Q I am find­ing it hard to write my birth plan. Where do I start?

Mother & Baby (UK) - - HERE TO HELP -

Sara Wat­son, Suf­folk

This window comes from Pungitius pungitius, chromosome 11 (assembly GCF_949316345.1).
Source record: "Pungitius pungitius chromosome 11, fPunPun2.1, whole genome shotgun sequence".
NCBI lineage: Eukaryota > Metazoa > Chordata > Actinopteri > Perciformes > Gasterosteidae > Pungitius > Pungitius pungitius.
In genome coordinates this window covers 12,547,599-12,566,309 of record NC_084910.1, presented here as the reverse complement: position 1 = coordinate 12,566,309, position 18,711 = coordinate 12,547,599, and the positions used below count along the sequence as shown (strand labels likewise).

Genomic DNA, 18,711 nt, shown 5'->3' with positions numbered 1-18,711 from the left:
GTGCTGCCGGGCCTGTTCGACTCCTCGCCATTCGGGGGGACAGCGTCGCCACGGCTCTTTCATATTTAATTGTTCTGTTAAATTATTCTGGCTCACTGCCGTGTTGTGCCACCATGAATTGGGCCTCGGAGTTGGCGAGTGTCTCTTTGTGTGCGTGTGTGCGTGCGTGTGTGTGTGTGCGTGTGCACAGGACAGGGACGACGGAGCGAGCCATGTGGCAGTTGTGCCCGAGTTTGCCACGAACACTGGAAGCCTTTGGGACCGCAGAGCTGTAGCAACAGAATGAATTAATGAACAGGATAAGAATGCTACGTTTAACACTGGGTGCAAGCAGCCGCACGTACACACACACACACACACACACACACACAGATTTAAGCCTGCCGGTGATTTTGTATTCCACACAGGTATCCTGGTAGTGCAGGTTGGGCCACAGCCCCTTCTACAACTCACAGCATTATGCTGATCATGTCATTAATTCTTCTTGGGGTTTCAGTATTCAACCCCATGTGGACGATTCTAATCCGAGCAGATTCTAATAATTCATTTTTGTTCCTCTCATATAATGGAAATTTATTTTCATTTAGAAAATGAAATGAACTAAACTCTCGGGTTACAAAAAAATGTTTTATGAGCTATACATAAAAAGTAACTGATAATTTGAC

Firstly, un­der­stand that your birth plan is a guide­line rather than a fixed de­cree. The word ‘plan’ sug­gests you can pre­dict what will hap­pen, so it can come as a shock if things veer off course. The last thing you want to do is feel like things ‘didn’t go right’. I pre­fer to think of this task as as­sess­ing your op­tions. It is a good idea to re­search all av­enues. Writ­ing things down will or­gan­ise in your mind what sce­nar­ios you’re drawn to: where would you like to have your baby? Who would you like present? What type of pain re­lief would suit? Re­mem­ber you’re al­lowed to change your mind. Be­ing open to all birth routes will equip you for feel­ing like you haven’t lost con­trol if your birth story un­folds in a nar­ra­tive you hadn’t pre­dicted.


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